Russell Hsiao is the executive director of the Global Taiwan Institute and the editor-in-chief of the Global Taiwan Brief.
On July 17, Taiwan’s ruling Democratic Progressive Party (DPP, 民進黨) held its annual National Party Congress and announced the results of its biennial election for its 30-member Central Executive Committee (CEC, 中執委), which in turn selects the powerful 10-member Central Standing Committee (CSC, 中常委). The composition of these two bodies and still more importantly, the factional affiliation of its members, are a reflection of the influence of the various political cliques that have competed for power and influence within the party since its inception. While the confab was presented as an opportunity to mobilize party support and readiness for the DPP’s campaign for the local elections this November, the more interesting and significant development came from the internal party elections of its executive bodies.
To be sure, the overall balance of power between the factions does not appear to have changed with the recent election, but the entry of two strong supporters of Vice President William Lai (賴清德) into the CSC are notable in that it should make it less challenging for him to run in the party’s upcoming presidential primary in early-to-mid 2023. Indeed, it is noteworthy that Chen Shi-kai (陳世凱) and Lin Chun-hsien (林俊憲)—close associates and supporters of the current vice president—were elected to the CSC. Although local elections are only a few months away, the 2024 presidential election is around the corner, and the placement of Lai’s loyalists in the CSC will reduce the likelihood of challenges, procedural or otherwise, to the current vice president as whispers increasingly point to him being the likely presidential candidate for the DPP in 2024.
The Role of the CEC and CSC
The members of the CEC are elected by the DPP National Party Congress and serve for 2-year terms. The 10 members of the CSC are selected by the CEC. This means that the current members of the three committees will be in their positions through the next presidential and legislative elections slated for early 2024.
The composition of power in the CEC generally serves as a reflection of the overall power balance within the DPP. According to Taiwan expert Shelley Rigger: “The most important factor in the selection of Central Executive Committee and Central Standing Committee members is the balance of power among party factions, because gaining representation on these committees determines how far a faction will be able to advance its members’ careers.” These factions are perhaps even more important in determining the relative levels of influence among the local party headquarters throughout the country.
The CEC and the CSC are also the primary coordination mechanisms within the DPP in the nomination process for the party’s primary candidates for president, directly elected national legislators, as well as other political offices at the local levels. While the DPP’s presidential primary is technically an open process wherein candidates (party members) who would like to run for president can register as long as they meet the party’s rules and qualifications for eligibility, negotiations between the factions likely occur within the CEC and CSC to determine if there is a unity candidate. If negotiations fail in reaching a consensus around a unified ticket, the party conducts a series of national opinion polls to determine the party’s candidate. The CEC and CSC also play an instrumental role in setting and modifying the rules for the primaries when necessary. A notable example of this function took place during the 2019 DPP presidential primary, resulting in considerable controversy. The move to place loyalists to the vice president in the CSC may be intended to ensure that such complications do not occur in the future.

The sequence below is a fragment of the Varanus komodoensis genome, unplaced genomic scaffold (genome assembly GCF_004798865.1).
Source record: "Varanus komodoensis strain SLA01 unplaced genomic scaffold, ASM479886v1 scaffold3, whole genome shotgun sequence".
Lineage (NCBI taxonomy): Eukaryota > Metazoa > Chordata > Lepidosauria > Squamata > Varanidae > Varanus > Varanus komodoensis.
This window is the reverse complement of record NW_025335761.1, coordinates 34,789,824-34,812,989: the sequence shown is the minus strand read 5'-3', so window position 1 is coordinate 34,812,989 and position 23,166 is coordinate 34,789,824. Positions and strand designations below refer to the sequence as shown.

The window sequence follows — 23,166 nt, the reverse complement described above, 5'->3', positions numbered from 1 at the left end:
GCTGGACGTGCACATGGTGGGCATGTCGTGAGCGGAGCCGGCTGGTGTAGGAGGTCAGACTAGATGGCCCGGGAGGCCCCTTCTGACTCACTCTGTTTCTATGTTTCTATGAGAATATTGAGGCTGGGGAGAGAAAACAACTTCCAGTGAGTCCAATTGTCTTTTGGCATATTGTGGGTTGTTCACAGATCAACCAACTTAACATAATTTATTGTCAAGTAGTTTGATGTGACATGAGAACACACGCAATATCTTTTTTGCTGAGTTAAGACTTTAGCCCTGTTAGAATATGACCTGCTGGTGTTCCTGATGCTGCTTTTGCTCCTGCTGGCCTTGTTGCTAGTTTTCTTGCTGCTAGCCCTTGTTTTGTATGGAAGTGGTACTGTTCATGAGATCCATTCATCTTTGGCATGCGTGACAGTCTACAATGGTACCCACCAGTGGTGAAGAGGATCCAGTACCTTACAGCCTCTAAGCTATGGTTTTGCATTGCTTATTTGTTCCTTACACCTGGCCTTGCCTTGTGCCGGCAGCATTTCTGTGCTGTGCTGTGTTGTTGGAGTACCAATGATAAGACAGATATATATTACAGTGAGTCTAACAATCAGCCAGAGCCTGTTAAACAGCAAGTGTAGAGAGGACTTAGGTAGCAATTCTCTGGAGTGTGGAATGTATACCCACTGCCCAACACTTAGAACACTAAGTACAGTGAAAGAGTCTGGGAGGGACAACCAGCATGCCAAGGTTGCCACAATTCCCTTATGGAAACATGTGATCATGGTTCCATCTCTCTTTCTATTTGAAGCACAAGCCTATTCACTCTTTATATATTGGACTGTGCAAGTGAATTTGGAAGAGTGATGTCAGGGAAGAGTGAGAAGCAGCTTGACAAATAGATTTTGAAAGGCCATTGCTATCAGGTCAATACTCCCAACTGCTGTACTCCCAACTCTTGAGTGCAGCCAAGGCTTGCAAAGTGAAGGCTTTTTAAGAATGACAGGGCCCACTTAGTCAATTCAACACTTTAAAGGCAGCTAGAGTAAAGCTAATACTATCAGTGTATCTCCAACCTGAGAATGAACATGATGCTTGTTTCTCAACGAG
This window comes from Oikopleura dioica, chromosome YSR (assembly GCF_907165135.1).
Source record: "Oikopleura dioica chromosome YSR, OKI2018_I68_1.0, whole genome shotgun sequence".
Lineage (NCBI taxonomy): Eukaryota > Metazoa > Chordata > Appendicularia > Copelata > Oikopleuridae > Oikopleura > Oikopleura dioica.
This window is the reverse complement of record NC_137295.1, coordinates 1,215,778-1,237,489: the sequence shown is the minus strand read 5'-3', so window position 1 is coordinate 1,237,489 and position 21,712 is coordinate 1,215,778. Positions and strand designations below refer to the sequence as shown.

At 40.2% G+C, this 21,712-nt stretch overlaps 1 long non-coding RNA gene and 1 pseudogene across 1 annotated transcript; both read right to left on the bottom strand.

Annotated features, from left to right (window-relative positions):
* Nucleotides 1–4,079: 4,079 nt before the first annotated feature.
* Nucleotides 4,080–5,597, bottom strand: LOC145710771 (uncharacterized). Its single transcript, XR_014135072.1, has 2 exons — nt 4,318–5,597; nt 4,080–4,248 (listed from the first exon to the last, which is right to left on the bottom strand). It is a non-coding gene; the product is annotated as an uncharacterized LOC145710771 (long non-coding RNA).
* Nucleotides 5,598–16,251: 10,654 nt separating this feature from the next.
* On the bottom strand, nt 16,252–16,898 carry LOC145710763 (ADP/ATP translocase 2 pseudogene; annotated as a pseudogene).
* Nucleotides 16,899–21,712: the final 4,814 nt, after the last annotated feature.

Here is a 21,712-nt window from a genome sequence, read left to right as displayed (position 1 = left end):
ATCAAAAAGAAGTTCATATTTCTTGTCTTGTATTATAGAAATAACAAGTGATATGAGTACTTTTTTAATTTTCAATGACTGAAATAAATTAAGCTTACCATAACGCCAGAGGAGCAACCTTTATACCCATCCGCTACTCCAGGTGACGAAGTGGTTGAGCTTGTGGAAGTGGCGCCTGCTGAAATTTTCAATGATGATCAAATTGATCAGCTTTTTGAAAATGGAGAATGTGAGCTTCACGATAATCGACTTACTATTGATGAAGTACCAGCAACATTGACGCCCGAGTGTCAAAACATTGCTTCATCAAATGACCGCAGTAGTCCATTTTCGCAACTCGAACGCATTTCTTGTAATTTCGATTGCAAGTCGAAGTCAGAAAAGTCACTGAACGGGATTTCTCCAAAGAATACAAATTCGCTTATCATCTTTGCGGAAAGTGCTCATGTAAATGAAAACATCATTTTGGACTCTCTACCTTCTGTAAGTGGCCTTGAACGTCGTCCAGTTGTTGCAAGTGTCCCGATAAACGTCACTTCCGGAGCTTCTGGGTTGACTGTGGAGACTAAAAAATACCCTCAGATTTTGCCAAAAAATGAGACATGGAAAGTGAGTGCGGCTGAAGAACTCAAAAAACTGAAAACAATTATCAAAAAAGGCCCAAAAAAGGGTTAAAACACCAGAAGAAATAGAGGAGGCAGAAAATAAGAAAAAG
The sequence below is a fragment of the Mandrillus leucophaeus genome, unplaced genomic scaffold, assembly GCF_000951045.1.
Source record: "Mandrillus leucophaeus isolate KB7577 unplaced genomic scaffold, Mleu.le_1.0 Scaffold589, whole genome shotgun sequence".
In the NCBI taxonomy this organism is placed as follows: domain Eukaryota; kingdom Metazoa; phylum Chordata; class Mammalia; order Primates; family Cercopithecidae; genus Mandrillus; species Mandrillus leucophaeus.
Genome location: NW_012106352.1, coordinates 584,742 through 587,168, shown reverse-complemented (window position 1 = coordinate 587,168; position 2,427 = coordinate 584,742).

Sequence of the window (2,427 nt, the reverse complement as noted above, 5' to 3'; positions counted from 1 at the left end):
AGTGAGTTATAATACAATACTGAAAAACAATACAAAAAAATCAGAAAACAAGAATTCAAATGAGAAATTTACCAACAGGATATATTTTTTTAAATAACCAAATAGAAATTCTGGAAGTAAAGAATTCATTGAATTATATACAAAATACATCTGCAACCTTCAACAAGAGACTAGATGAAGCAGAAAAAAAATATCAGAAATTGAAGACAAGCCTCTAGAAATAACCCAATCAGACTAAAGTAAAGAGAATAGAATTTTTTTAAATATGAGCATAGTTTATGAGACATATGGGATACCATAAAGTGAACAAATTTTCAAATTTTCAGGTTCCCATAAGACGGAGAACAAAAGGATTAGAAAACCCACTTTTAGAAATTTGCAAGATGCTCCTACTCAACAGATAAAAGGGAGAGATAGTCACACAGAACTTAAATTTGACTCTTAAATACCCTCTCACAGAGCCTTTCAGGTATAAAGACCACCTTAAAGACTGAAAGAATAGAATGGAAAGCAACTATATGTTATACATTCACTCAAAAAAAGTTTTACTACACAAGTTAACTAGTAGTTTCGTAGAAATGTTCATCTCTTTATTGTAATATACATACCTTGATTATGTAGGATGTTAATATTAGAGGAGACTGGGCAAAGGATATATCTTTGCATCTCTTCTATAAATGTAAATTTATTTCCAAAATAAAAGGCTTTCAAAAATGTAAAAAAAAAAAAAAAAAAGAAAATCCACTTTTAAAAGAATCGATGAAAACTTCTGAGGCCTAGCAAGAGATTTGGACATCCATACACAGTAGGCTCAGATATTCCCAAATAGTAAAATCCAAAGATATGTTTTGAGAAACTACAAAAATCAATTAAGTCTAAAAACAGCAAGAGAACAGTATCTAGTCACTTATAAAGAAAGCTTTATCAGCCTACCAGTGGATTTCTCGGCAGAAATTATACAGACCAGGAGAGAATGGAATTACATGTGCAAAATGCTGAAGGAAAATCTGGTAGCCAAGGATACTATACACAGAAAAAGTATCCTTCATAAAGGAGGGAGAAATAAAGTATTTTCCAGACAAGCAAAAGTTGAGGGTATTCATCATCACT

Factions have existed as a core organizational component of DPP internal politics since the party’s formation in 1986. While the various factions were initially united in opposing the Kuomintang’s (KMT, 國民黨) one-party rule, by the late 1990s, they became less driven by their shared anti-KMT sentiment. While early factions were primarily associated with particular social and political movements and were often quite dissimilar in their ideological bent, DPP factions now are less focused on ideologies and are more personality-driven. As Courtney Donovan Smith, a political commentator based in Taipei, observed: “Unlike their more ideological forebears, today’s factions appear to be more about gaining power, gaining key party and government appointments, and furthering their interests. Unlike the KMT’s local patronage factions, […] the DPP’s factions operate nationally.”
Although factional infighting is a feature in all political parties, the competition between the groups escalated starting in 2000 following the party’s first presidential election victory. In time, this infighting descended into tribalism. Once the DPP assumed control of the central government, the various factions fought tooth and nail for both policy turf and political positions. Yet, DPP control during this period was only marginal, as the government bureaucracy continued to be dominated by bureaucrats appointed during decades of rule by the former ruling party.